Liz Ann Sonders of Charles Schwab offered a cautiously bullish analysis of the market at the recent Inside ETFs conference. She cited Sir John Templeton’s statement that “bull markets are born on pessimism, grow on skepticism, mature on optimism, and die on euphoria.” She sees the current market in the “mature” phase of the bull cycle. “I don’t want to dismiss any of the concerns out there about the global economy, but if you look at the data, it’s not as bad as the doom-and-gloomers suggest,” she said, placing the risk of a U.S. recession at about 25%. Regarding China, she described herself as “in the soft-landing camp,” and suggested the risk to the U.S. is not large because of the minimal role exports to China play in U.S. GDP. She clearly stated the current market is “not another 2008,” describing it instead as possibly “another 1998 or 2011 based on market behavior.” She suggested the Fed is unlikely to tighten as rapidly as it had suggested, which portends well for the market in 2016. More broadly, she observed that “within secular bull markets, you can go through cyclical bear periods that have higher likelihoods of correction and volatility.” That is precisely where Sonders’ seems to believe we are now.
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The PBS Newshour reports on recent market volatility, noting a series of contributing events.
Liz Ann Sonders of Charles Schwab said, “a lot of [the current volatility] really is unfisnished business from 2015, it’s just conspired to occur in a condensed period of time, unfortunately at the beginning of the year, which I think adds to the angst of investors.” She also noted, “we do not think this is the beginning of a big nasty bear market, but it could get worse before it gets better.” Further, she opined that the financial crisis, coming within a decade of the prior bear market, “really changed the psyche of a generation of investors,” causing them to “hunker down much more quickly” than was previously the case. She thinks “that explains why we see this sense of urgency and sometimes panic kick in so quickly in this environment.” She also suggested, “I think what we’re seeing has a greater analogy to 1998 than it does to 2008 [due to] major currency disruptions, problems in the emerging markets, [and] it ultimately caused a tremendous amount of volatility and even a very severe correction in the U.S. stock market, but it didn’t take the financial system nor the U.S. economy down with it.”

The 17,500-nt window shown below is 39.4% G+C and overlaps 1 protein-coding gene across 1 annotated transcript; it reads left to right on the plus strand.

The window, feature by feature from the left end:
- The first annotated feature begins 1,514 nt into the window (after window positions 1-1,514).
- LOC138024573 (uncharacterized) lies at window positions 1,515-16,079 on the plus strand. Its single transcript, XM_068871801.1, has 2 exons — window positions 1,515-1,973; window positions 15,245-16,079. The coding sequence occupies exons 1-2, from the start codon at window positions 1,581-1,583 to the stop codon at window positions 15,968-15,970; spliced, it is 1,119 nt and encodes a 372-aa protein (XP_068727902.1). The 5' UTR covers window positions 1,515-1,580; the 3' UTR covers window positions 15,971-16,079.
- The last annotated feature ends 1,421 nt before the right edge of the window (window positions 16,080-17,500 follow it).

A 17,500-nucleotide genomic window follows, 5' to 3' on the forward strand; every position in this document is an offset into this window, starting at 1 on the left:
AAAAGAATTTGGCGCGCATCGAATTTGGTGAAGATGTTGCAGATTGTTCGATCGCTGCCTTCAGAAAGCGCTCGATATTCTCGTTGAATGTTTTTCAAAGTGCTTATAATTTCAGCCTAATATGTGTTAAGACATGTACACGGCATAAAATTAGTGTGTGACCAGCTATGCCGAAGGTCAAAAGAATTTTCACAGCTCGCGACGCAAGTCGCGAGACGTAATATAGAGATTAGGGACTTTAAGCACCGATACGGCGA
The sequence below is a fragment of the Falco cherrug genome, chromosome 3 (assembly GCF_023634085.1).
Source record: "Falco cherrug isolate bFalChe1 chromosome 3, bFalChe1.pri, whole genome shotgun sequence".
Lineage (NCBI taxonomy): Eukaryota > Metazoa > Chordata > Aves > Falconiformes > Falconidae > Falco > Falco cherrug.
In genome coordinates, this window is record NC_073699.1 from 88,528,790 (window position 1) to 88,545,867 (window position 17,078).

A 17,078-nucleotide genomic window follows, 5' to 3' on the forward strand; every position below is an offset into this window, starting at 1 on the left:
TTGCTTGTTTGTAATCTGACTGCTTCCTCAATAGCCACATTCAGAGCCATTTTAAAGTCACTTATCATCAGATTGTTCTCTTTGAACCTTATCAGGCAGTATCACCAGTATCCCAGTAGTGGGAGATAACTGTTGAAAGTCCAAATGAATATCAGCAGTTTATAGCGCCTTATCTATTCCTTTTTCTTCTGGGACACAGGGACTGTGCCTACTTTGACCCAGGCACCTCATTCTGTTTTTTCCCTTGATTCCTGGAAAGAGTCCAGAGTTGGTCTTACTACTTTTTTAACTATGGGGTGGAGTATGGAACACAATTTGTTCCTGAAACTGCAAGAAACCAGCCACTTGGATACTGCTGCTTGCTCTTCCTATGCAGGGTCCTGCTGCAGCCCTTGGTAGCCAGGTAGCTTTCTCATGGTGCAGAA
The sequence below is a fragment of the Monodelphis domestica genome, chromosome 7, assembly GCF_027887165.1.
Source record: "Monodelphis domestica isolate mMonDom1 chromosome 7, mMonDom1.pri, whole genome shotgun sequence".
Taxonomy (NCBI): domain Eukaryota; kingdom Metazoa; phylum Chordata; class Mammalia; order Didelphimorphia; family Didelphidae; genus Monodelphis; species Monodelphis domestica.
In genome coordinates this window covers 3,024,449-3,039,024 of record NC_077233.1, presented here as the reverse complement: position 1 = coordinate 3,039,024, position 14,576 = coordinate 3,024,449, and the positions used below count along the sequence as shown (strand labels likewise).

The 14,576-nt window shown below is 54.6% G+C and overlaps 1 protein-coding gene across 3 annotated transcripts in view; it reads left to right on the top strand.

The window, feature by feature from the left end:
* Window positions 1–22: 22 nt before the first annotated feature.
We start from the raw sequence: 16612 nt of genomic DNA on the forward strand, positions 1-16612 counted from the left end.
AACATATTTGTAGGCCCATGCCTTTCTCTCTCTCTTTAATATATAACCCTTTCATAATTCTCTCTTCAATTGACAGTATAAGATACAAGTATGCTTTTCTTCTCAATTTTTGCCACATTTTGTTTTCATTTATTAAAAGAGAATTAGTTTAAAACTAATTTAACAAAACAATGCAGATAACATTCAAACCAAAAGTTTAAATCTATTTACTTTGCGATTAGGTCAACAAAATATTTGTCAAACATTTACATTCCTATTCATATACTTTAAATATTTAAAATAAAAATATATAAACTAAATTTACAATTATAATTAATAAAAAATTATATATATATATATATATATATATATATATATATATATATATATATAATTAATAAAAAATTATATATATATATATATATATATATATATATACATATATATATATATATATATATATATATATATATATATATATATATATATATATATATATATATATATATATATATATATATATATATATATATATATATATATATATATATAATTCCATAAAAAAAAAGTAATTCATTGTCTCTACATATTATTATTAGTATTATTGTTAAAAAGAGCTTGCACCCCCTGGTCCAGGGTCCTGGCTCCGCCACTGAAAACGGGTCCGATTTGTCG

Bradley Olson of the Wall Street Journal discussed the major drop in oil prices, identifying China and Iran as key drivers. Further, he noted “problems or questions about demand that would have been able to bring up the price.” In addition, he observed that “when the price goes down . . . all the producers and companies actually try to pump more oil because they try to make up for whatever [revenue] they’ve been losing” as a result of price drops. He commented that ” you have to go all the way back to the ’70s and the Arab oil embargo to find a time when the crash was as bad as it is now.”
Liz Ann Sonders, chief investment strategist with Schwab, believes the bull market will continue. She points to:
- The lack of new net inflows into equity mutual funds (unprecedented in a bull market like the current one);
- The S&P has crossed its 50-day moving average more than 50 times so far this year (much higher than earlier in the bull market);
- Stock buybacks may be supporting rises in stock prices;
- The Fed is signaling a slow tightening of interest rates, which historical data suggests produces higher returns than a fast tightening;
- The economy has added 13.5 million jobs since the financial crisis.
Purported contrary trends, such as a potential profits recession, may be explained in ways that do not contradict a bull market, Sonders suggests. Declining profits, she says, are mostly concentrated in the energy sector.
A closely fought “tug-of-war” between bulls and bears has kept stocks trading in a tight range this year, and Charles Schwab strategists think the battle could continue for a while longer.
The cyclically adjusted price/earnings ratio is quite elevated compared to historical standards. Is that bad news for stocks? Charles Schwab’s Liz Ann Sonders says it’s a complicated question.
In a wide-ranging interview with Barry Ritholtz on Bloomberg’s Masters In Business podcast, Charles Schwab’s Liz Ann Sonders offers her take on the bull market, and a look at her early years working for the great Martin Zweig.
In the investing world, the standard thinking seems to be that the older you get, the less risk you should take on. But Charles Schwab’s Liz Ann Sonders says that’s not always the case.